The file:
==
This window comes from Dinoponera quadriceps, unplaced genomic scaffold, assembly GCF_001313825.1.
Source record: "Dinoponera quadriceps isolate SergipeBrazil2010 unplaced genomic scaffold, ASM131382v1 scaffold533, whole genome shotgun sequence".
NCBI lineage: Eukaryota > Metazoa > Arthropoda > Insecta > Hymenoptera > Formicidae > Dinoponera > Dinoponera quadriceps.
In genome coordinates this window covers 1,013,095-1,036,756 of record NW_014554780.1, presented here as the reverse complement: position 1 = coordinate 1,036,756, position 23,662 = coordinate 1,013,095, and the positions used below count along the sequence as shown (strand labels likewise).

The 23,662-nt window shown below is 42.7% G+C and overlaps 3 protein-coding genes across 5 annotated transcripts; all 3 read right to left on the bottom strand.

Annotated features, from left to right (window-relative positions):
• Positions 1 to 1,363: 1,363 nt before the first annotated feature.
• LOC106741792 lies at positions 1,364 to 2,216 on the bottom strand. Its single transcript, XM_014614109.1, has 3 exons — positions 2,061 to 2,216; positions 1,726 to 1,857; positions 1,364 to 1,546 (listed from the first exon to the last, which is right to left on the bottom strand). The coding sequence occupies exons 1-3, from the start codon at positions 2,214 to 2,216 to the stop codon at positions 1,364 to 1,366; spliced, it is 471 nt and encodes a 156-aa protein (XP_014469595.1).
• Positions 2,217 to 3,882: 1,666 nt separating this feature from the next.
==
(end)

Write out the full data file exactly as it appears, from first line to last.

This window comes from Dinoponera quadriceps, unplaced genomic scaffold, assembly GCF_001313825.1.
Source record: "Dinoponera quadriceps isolate SergipeBrazil2010 unplaced genomic scaffold, ASM131382v1 scaffold533, whole genome shotgun sequence".
NCBI lineage: Eukaryota > Metazoa > Arthropoda > Insecta > Hymenoptera > Formicidae > Dinoponera > Dinoponera quadriceps.
In genome coordinates this window covers 1,013,095-1,036,756 of record NW_014554780.1, presented here as the reverse complement: position 1 = coordinate 1,036,756, position 23,662 = coordinate 1,013,095, and the positions used below count along the sequence as shown (strand labels likewise).

The 23,662-nt window shown below is 42.7% G+C and overlaps 3 protein-coding genes across 5 annotated transcripts; all 3 read right to left on the bottom strand.

Annotated features, from left to right (window-relative positions):
• Positions 1 to 1,363: 1,363 nt before the first annotated feature.
• LOC106741792 lies at positions 1,364 to 2,216 on the bottom strand. Its single transcript, XM_014614109.1, has 3 exons — positions 2,061 to 2,216; positions 1,726 to 1,857; positions 1,364 to 1,546 (listed from the first exon to the last, which is right to left on the bottom strand). The coding sequence occupies exons 1-3, from the start codon at positions 2,214 to 2,216 to the stop codon at positions 1,364 to 1,366; spliced, it is 471 nt and encodes a 156-aa protein (XP_014469595.1).
• Positions 2,217 to 3,882: 1,666 nt separating this feature from the next.